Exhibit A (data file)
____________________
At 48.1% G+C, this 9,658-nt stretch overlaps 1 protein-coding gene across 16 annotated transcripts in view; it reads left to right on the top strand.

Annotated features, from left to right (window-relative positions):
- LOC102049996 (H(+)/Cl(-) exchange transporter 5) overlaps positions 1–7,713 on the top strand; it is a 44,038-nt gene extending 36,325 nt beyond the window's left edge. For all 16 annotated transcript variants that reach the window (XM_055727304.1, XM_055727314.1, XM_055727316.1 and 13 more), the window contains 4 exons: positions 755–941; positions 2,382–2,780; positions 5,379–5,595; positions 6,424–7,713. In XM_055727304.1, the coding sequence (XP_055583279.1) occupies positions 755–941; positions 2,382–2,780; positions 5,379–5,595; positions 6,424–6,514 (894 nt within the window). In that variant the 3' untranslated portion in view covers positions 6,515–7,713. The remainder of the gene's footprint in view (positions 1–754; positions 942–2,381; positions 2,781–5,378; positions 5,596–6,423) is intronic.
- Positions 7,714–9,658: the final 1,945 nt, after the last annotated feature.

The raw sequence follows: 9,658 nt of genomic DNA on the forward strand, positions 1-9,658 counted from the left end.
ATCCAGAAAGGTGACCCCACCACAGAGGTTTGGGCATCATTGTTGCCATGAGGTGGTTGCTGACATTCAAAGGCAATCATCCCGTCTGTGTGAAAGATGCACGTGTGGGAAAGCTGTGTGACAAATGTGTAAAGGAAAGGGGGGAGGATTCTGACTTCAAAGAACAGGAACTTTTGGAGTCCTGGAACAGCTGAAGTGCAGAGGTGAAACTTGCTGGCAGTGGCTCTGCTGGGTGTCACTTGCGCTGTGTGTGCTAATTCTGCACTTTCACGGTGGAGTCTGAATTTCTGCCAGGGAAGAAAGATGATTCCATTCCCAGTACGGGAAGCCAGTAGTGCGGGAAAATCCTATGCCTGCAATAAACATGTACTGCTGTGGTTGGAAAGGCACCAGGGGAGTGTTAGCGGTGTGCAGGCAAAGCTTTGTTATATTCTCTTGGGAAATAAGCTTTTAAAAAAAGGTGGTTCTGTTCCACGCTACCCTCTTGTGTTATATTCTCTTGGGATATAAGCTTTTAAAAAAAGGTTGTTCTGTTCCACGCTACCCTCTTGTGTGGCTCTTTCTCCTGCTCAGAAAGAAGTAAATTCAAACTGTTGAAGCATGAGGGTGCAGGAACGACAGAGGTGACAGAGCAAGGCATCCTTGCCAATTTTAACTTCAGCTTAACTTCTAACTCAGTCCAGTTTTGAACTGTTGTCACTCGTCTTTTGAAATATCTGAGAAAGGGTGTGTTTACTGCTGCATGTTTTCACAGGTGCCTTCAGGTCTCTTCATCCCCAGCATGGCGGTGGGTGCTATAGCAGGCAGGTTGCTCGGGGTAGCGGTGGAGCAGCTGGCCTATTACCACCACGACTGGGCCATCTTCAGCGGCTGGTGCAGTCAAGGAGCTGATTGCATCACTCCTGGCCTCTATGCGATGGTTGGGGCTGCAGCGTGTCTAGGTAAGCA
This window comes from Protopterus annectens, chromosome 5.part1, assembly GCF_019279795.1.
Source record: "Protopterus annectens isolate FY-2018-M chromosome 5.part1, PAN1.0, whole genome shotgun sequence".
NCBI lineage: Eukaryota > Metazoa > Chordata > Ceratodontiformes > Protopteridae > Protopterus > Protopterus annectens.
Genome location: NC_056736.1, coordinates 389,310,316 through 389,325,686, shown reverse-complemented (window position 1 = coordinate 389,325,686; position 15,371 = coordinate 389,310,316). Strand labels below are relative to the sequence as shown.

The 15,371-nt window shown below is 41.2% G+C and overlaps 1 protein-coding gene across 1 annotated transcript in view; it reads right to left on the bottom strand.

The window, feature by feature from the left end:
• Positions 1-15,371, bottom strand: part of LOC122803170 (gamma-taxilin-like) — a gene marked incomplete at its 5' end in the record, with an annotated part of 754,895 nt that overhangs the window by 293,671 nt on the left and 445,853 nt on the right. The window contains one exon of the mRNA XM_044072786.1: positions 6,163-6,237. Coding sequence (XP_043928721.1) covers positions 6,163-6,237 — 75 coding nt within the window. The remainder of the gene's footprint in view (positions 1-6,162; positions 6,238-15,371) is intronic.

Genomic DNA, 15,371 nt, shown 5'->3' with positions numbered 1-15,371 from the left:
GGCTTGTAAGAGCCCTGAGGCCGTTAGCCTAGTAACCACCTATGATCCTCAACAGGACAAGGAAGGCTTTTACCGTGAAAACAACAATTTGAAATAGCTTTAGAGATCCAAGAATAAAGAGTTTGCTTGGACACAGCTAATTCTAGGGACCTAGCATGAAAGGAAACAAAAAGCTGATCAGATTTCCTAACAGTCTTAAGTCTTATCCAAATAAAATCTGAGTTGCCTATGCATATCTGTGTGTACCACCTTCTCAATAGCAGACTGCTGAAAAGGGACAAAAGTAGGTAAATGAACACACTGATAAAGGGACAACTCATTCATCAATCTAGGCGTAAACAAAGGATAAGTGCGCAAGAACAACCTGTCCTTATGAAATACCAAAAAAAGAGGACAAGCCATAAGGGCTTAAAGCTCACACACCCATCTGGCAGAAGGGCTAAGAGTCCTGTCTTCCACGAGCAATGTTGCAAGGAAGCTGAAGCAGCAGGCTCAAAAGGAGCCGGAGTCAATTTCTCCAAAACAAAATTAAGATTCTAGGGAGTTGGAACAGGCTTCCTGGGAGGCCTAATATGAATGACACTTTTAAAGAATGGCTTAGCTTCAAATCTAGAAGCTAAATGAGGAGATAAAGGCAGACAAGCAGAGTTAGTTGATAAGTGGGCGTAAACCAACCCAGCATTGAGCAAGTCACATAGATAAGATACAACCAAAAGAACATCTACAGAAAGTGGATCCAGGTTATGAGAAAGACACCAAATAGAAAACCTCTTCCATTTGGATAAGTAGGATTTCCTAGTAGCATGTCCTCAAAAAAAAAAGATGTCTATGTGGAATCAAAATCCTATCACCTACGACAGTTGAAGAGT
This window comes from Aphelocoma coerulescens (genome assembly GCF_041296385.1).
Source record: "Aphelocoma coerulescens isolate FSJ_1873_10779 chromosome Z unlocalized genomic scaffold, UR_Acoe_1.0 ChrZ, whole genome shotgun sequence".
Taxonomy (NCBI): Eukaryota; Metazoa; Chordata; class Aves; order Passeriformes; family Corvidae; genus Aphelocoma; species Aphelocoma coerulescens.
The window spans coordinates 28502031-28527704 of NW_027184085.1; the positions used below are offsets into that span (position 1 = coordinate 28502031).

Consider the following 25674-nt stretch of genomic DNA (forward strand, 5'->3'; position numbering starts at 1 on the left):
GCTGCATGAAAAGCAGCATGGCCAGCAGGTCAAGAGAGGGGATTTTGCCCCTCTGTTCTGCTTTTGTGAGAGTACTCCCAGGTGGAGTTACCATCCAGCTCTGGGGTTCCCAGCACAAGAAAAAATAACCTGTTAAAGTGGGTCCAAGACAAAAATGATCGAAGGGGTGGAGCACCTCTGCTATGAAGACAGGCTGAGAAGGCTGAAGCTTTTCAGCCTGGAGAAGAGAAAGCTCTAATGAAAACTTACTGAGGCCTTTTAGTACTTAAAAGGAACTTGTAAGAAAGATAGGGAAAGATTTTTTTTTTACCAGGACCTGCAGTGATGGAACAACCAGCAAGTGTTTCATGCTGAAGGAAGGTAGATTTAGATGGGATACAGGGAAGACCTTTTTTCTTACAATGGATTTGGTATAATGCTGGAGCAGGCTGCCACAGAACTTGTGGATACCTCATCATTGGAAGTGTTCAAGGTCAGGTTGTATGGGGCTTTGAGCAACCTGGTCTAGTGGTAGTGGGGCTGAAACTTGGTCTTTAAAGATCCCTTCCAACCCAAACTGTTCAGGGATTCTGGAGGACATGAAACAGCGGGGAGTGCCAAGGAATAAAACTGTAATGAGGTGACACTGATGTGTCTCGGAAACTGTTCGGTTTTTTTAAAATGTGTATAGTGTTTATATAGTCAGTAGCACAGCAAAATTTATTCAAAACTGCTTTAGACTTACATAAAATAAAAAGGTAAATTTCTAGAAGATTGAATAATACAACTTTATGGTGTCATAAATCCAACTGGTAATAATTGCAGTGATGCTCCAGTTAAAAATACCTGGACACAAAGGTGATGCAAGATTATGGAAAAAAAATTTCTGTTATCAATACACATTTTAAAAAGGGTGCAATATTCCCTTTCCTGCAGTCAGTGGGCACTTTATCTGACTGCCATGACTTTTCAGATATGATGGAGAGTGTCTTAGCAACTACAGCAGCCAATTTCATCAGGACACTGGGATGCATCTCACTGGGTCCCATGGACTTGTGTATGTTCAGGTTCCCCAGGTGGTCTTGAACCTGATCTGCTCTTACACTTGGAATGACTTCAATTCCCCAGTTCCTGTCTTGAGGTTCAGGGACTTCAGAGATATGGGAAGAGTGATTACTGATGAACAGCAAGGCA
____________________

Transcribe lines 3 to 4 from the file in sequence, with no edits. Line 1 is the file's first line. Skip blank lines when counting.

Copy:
- LOC102049996 (H(+)/Cl(-) exchange transporter 5) overlaps positions 1–7,713 on the top strand; it is a 44,038-nt gene extending 36,325 nt beyond the window's left edge. For all 16 annotated transcript variants that reach the window (XM_055727304.1, XM_055727314.1, XM_055727316.1 and 13 more), the window contains 4 exons: positions 755–941; positions 2,382–2,780; positions 5,379–5,595; positions 6,424–7,713. In XM_055727304.1, the coding sequence (XP_055583279.1) occupies positions 755–941; positions 2,382–2,780; positions 5,379–5,595; positions 6,424–6,514 (894 nt within the window). In that variant the 3' untranslated portion in view covers positions 6,515–7,713. The remainder of the gene's footprint in view (positions 1–754; positions 942–2,381; positions 2,781–5,378; positions 5,596–6,423) is intronic.
- Positions 7,714–9,658: the final 1,945 nt, after the last annotated feature.